Stopping Vexatious Litigation After Divorce

An attorney spouse brought multiple lawsuits against his ex-wife, her family, as well as several lawyers and judges. Finally, in Davey v. Dolan, 2006 U.S. Dist. LEXIS 68960 (September 26, 2006), digested by the Family Law Prof Blog, ” the US District Court for the Southern District of New York not only dismissed all the claims for failure to state a claim or on the basis of res judicata, but also sanctioned the attorney. Under the court’s inherent authority and the authority of 28 U.S.C.

An attorney spouse brought multiple lawsuits against his ex-wife, her family, as well as several lawyers and judges. Finally, in Davey v. Dolan, 2006 U.S. Dist. LEXIS 68960 (September 26, 2006), digested by the Family Law Prof Blog, ” the US District Court for the Southern District of New York not only dismissed all the claims for failure to state a claim or on the basis of res judicata, but also sanctioned the attorney. Under the court’s inherent authority and the authority of 28 U.S.C. § 1927, the Court ordered husband to pay the reasonable costs, expenses, and attorneys’ fees incurred by the defendants in responding to the action and permanently enjoined him from “(1) pursuing further federal litigation that in any way relates to any matter arising out of his matrimonial dispute without first obtaining the authorization of the District Court, and (2) pursuing further state litigation that in any way relates to any matter arising out of his matrimonial dispute without appending this Court’s opinion and order of injunction to his first filings.”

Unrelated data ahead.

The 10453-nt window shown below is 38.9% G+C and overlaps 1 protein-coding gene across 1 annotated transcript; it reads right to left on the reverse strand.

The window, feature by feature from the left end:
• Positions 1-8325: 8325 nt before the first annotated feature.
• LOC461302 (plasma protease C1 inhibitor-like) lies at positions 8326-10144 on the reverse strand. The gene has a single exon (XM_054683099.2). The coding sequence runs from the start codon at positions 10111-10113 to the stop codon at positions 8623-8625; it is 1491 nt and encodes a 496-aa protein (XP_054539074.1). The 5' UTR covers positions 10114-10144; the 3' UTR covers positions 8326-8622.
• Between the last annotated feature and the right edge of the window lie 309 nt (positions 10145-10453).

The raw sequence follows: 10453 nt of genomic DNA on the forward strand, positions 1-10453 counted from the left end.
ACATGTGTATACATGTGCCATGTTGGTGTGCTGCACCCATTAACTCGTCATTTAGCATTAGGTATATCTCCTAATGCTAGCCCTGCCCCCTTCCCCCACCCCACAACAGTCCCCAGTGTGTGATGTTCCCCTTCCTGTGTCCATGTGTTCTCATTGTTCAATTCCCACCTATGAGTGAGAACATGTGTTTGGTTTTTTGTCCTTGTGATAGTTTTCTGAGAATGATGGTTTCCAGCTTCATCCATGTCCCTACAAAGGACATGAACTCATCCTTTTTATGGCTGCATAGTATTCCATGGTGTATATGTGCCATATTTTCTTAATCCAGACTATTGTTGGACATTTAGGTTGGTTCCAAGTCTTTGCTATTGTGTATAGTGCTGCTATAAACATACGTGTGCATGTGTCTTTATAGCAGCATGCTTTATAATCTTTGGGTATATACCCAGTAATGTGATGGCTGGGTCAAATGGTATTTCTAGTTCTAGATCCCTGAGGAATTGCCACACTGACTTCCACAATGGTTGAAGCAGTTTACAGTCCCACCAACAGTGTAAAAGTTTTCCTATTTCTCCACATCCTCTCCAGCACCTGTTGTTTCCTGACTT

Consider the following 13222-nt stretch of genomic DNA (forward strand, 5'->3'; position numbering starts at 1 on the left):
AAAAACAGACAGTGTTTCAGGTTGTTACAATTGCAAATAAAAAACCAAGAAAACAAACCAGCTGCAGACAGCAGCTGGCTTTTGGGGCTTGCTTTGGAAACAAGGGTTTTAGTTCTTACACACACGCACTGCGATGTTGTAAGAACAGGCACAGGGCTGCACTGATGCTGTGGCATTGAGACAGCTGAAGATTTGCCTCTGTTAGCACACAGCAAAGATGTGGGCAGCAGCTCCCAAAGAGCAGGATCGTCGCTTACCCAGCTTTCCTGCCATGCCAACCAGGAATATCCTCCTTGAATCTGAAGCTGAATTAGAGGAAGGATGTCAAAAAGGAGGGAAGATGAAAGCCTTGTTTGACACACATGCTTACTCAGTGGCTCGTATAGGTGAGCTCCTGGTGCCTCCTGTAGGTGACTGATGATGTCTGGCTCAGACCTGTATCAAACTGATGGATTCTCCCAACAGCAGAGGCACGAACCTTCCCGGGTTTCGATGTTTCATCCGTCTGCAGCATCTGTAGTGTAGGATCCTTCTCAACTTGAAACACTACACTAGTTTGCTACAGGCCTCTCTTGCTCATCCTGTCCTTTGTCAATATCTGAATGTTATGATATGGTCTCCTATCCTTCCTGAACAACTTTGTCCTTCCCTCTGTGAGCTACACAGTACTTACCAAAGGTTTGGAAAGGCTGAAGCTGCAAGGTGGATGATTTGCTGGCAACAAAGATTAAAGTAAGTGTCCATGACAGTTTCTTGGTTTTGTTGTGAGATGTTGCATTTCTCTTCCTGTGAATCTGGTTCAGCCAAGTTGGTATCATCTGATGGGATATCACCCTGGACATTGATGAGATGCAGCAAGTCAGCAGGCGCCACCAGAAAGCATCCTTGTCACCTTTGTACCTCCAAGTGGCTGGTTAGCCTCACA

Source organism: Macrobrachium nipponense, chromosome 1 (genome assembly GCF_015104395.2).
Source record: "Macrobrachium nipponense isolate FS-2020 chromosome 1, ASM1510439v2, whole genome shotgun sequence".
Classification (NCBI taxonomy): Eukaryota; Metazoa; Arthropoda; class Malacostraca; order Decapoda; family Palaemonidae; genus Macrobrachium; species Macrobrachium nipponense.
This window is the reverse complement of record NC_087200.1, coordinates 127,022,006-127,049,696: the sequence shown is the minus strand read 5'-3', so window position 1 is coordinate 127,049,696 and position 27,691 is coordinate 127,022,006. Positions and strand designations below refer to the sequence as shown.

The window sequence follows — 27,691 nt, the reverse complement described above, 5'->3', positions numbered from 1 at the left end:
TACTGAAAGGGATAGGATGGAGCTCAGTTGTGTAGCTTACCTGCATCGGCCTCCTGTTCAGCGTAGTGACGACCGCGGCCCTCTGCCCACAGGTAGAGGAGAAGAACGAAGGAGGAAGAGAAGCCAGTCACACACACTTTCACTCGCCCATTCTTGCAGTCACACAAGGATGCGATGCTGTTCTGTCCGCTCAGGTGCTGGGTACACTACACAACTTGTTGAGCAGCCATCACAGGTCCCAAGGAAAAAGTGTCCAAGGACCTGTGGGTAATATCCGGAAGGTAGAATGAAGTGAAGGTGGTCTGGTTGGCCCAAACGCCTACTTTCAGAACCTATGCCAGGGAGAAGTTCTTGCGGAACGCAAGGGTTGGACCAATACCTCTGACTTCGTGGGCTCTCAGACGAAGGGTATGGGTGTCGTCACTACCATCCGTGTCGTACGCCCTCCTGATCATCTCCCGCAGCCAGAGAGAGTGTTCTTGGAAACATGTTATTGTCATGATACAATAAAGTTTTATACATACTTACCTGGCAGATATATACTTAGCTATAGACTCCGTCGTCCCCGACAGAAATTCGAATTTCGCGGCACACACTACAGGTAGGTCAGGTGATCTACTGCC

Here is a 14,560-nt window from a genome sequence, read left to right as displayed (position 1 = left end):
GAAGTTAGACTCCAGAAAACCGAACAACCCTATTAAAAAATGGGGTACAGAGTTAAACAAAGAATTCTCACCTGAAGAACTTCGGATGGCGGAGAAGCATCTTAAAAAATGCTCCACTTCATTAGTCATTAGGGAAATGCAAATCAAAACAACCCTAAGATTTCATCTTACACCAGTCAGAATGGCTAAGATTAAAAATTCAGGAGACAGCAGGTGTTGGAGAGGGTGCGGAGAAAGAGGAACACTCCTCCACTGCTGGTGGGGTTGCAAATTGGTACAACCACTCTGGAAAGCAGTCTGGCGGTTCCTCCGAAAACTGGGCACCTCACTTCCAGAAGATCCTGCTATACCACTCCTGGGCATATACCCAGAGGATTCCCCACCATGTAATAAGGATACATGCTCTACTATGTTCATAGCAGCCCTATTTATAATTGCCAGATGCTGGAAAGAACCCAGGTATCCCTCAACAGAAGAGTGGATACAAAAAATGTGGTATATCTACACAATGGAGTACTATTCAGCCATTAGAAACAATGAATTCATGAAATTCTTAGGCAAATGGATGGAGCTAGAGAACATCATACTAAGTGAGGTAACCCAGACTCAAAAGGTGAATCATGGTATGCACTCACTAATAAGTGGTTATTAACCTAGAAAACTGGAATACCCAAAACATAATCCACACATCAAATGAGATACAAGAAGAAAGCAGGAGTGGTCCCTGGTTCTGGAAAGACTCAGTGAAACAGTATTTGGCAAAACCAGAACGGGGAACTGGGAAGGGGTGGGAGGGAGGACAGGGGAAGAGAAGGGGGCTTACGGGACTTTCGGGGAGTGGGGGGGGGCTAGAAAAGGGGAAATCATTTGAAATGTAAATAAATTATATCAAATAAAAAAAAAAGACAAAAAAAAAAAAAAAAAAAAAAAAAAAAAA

That federal statute provides: Any attorney or other person admitted to conduct cases in any court of the United States or any Territory thereof who so multiplies the proceedings in any case unreasonably and vexatiously may be required by the court to satisfy personally the excess costs, expenses, and attorneys’ fees reasonably incurred because of such conduct.
Civil Rule 11 would have supported the same fee shifting result, and in most states is not limited to attorneys. I would love to see the legal analysis of the injunctive relief. If anyone has access to the opinion or briefs, please pass them on and I will do an update.

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